The word "prairie" calls to mind a vista of golden grain, or Red River carts crossing a sea of waving grass. Canadians forget that the provinces sometimes called "prairie" span enormous geographical diversity, from the grasslands to the poplar bluffs of the "park belt," from the Canadian shield to the Rocky Mountains. The human geography of these provinces is equally diverse. Forging the Prairie West explores the histories of the peoples who created this complex region over the past four centuries.
It begins with an account of the First Nations of the region and of the fur trading partnership they established with European traders. After two centuries of co-operation, the Europeans subjugated the native peoples. Despite the determined resistance of the Metis, led by Louis Riel, the Prairie West became part of the new Canada. After the region entered Confederation, the North-West Mounted Police, the Canadian Pacific Railway, farmers and cattle ranchers incorporated into an expanding transcontinental economy.
These topics are followed by a discussion of the Western boom after 1900 when the Canadian Prairies became the "Last, Best West" to thousands of homesteader families from Eastern Canada, the United States, and Europe. Not all the immigrants to the Prairie West were farmers. Class conflict marked the rapidly growing cities that mushroomed along the new railway lines, most dramatic among them the Winnipeg General Strike of 1919, which focused the eyes of the world on the Manitoba capital. North-West Mounted Police swinging baseball bats rode down the strikers on "Bloody Saturday," leaving two strikers dead and dozens wounded.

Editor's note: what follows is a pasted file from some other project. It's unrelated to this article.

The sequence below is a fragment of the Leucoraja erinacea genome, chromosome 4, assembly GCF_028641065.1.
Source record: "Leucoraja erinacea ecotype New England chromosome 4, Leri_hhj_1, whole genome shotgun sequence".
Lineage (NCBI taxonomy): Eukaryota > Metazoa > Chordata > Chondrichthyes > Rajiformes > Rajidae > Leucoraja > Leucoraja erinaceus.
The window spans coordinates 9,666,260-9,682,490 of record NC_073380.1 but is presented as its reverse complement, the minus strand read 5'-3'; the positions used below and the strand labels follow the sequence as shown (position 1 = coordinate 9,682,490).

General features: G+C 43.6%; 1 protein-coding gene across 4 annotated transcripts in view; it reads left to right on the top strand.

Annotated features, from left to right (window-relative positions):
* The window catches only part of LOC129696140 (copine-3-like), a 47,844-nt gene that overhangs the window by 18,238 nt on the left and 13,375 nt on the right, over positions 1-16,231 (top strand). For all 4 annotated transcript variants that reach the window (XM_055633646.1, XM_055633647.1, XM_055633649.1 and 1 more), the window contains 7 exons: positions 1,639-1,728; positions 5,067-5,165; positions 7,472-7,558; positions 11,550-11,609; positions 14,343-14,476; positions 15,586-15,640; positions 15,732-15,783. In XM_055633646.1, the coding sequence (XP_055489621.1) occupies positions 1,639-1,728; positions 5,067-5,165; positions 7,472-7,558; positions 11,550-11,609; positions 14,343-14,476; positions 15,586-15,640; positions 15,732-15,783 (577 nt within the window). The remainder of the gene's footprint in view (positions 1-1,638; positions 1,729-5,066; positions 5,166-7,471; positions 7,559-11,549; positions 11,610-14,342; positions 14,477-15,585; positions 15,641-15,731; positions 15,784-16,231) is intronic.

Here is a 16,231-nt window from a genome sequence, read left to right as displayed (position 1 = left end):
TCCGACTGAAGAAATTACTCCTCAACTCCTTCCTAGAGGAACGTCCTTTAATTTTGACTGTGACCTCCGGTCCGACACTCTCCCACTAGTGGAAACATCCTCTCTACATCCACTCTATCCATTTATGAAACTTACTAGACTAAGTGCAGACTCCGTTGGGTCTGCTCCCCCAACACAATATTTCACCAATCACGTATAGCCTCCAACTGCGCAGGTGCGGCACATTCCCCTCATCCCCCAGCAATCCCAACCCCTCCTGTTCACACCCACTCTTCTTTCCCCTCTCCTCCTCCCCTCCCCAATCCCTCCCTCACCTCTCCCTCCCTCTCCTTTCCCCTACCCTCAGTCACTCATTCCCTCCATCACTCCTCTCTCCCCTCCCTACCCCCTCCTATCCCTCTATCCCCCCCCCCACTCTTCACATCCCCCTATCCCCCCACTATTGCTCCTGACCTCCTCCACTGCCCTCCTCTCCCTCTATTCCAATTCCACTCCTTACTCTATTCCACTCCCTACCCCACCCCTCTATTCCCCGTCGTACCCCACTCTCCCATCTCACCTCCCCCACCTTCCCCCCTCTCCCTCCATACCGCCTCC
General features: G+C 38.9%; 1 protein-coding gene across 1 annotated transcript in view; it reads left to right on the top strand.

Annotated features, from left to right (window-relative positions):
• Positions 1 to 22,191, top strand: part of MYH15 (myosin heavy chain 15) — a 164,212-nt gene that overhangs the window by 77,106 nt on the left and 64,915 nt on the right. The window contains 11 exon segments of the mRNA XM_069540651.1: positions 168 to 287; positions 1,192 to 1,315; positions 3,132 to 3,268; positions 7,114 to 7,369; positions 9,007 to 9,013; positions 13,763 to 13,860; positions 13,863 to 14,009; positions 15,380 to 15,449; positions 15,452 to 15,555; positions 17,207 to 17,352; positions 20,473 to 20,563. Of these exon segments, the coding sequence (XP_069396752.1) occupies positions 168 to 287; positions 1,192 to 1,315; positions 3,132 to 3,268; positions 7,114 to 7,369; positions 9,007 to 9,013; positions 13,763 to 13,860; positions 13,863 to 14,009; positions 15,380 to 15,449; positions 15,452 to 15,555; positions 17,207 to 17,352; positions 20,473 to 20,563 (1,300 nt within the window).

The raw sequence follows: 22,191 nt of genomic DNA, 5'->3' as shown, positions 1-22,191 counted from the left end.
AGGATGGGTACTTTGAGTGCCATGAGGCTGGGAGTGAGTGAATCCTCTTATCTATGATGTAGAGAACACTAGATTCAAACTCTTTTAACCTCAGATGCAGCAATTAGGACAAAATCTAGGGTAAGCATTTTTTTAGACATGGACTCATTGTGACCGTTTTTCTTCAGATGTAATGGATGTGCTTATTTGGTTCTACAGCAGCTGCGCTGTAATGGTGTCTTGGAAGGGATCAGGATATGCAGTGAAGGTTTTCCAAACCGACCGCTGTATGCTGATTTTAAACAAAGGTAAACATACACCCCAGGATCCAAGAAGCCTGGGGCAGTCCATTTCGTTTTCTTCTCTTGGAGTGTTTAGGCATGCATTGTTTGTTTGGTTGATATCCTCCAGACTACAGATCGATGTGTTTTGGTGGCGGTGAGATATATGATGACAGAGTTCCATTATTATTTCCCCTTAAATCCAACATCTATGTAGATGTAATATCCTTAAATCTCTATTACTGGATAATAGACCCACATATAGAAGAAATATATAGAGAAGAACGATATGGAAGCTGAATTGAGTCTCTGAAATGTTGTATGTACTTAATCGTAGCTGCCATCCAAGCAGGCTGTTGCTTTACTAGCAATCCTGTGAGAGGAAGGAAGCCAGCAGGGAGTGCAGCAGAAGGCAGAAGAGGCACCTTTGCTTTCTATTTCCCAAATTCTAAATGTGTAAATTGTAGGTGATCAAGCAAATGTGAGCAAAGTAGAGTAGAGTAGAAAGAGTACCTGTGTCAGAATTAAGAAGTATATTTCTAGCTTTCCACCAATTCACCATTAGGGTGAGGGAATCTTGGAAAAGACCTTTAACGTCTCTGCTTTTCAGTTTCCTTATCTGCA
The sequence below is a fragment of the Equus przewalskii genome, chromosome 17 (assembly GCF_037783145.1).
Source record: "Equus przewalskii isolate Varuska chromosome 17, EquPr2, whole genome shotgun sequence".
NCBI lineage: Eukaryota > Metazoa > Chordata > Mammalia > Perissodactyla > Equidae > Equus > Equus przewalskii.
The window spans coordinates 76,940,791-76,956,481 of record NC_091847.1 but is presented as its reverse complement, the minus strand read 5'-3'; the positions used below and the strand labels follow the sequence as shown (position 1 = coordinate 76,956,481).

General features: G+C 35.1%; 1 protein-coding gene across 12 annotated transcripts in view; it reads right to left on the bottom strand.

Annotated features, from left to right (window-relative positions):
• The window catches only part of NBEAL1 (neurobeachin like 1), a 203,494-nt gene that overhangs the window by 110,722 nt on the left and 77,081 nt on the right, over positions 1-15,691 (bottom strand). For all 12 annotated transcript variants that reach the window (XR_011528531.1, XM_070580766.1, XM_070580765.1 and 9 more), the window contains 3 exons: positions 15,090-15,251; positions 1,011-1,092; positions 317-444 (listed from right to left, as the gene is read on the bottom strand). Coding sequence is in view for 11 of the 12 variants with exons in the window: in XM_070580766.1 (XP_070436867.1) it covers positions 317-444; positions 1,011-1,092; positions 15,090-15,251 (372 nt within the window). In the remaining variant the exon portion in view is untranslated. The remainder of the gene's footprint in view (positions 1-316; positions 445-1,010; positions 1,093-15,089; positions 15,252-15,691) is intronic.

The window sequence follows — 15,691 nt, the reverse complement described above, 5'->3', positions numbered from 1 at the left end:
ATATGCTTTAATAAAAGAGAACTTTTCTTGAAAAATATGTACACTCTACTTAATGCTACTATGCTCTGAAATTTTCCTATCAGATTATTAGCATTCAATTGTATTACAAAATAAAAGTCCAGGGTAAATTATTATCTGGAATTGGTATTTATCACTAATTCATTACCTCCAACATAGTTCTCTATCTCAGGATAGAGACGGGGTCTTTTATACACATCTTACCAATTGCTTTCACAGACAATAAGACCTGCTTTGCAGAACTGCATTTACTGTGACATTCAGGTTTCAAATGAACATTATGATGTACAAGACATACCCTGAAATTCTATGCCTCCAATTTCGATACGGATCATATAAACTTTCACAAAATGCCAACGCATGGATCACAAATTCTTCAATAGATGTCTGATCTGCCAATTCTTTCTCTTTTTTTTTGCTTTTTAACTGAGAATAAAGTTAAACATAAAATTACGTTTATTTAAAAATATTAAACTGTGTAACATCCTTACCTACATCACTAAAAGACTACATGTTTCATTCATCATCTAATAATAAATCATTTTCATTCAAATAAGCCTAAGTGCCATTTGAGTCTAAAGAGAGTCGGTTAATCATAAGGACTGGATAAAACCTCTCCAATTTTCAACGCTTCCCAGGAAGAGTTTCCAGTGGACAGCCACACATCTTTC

Subsequent chapters recount the creation of the massive Prairie wheat marketing pools, the rise of western political parties including the Progressive Party, Social Credit, and the CCF, and the impact of the Second World War. Forging the Prairie West then examines the post 1945 transformation of the prairie provinces, with the emergence of the oil industry, the rise of agribusiness, and the rapid suburbanization of prairie cities. The concluding chapter tells the region's story right into the 1990s, with a discussion of burgeoning regional alienation and the growth of the Reform Party.
The most striking feature of this book are the 166 paintings, drawings, period maps, and photographs. A third of them have never before been published; others have become near-iconic, but are interpreted here in original ways. These images are not simply illustrations but part of the story. They depict everything from the buffalo hunt, fur trade posts, and Mounties to CPR advertising, native parents camped outside a residential school, and a cover from the newspaper of the Saskatchewan Ku Klux Klan.
About the author
Professor of History and Director of Canadian Studies at Duke University